Sunday, July 11, 2010

Mosquitoes on High Tides


Tom downed a bottle of Scotch the other night. I decided against scotch use. We drove down a muddy road for a about thirty minutes in the pitch black until we finally reached a very secluded beach town called Mompiche.

The lively town painted lights against the night sky as the low tide roared in the distance. I walked down the muddy streets looking for a place for us to camp. I walked to the very edge of town until I found a road to the left that went down to the beach. I went and found bus.

We drove down skeptically toward the beach, worried we would stick in the sand. We finally made it down the beach to the mouth of a river that was barely flowing into the bay. We made an assessment: that the river would bulge at high tide and we should park on high ground that was not in the way of flowing tides.

We thought we found a good place and made some tuna pasta and sat around the fire.

We started to feel the bites. Soon, everyone itched and everyone started to cover themselves obsessively with the weakest and most worthless bug repellent known to the human race.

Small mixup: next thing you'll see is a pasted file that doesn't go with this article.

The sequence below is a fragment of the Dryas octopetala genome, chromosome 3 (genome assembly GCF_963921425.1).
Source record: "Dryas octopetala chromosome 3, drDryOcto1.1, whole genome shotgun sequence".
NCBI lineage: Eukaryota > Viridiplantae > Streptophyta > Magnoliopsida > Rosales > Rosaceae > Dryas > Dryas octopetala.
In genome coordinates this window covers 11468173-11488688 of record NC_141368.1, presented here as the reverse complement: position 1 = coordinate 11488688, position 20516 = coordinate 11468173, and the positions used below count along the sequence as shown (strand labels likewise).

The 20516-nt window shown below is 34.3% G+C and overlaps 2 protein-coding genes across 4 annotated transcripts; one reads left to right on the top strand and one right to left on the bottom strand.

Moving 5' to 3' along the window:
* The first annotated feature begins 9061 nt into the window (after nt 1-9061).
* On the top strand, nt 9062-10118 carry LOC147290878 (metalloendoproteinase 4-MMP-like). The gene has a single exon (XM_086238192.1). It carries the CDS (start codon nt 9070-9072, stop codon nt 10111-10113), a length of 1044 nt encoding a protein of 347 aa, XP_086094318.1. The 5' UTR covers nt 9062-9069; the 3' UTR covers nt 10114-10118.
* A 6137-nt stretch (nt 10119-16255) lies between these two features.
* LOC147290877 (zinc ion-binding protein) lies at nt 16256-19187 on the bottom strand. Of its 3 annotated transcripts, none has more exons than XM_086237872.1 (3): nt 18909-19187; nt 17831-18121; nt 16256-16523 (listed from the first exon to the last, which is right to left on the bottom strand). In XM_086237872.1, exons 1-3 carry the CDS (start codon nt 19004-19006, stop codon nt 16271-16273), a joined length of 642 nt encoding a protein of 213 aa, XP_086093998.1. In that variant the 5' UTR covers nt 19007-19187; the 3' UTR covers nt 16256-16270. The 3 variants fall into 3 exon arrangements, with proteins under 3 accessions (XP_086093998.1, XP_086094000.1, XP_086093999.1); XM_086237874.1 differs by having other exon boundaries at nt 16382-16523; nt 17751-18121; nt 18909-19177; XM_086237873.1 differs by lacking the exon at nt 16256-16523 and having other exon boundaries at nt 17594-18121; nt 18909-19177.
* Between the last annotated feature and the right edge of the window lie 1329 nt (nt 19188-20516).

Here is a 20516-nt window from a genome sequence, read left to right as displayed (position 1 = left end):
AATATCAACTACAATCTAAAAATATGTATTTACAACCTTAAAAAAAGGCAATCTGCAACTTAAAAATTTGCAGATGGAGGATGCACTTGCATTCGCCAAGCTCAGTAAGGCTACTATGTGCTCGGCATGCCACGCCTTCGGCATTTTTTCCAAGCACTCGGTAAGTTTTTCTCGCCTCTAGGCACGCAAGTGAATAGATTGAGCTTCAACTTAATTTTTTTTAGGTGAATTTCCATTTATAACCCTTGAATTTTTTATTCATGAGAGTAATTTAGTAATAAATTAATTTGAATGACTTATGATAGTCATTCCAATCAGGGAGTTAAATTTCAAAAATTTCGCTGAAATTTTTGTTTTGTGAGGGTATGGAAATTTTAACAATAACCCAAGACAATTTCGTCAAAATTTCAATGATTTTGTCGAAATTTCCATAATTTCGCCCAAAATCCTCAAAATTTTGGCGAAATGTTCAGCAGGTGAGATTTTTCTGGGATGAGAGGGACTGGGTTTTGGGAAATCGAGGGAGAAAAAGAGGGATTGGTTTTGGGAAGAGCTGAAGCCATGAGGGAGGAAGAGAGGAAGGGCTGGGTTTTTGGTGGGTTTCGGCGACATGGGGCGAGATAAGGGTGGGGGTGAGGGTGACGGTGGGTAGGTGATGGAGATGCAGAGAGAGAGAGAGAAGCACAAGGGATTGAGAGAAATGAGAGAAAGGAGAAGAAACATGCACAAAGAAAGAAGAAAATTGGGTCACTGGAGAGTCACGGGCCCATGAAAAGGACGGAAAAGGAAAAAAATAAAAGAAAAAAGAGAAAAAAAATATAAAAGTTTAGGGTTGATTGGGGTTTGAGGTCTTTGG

I was so tired after dinner. I began to fall asleep in my chair. It was time for bed. I went and laid down in the back of bus.

I looked down and saw, in the dark, sweaty bus, two mosquitoes salsa dancing on my left aeriola.

"What the fuck are you doing?" I said. They turned the music down.

In a high, mosquito buzzing voice, they said, "Bailando."

"No hablo espanol." I responded in a loud human voice.

"Dancing. How about you learn the language of the country you are visiting, you ignorant, stereotypical American fool." The female mosquito said and then she bit me on my nipple.

"Ow" I smacked her, crushing her entire body, covering my nipple with blood, human blood, my blood.

" have done it, you agressive piece of shit, that was the love, mi amor." The male mosquito said as he flew away.

Instantly, I was covered from bald spot to sole with more mosquito bites than I ever had.

I left the bus. Matthias and Tabita were sitting by the fire. They couldn´t sleep either. The mosquitoes were bad. I don´t know whether the mosquitoes wrath was caused by murdering the poor mosquito´s wife or because, I found this out in the daylight after a long, sleepless battle with invisible enemies, we had parked next to about seventy-five stagnate puddles of fresh water caused by the high tides.

The next morning after none had slept, Alaena emerged from her tent with about twenty-five bites on her face. I have never really seen anyone with that many bites on their face.

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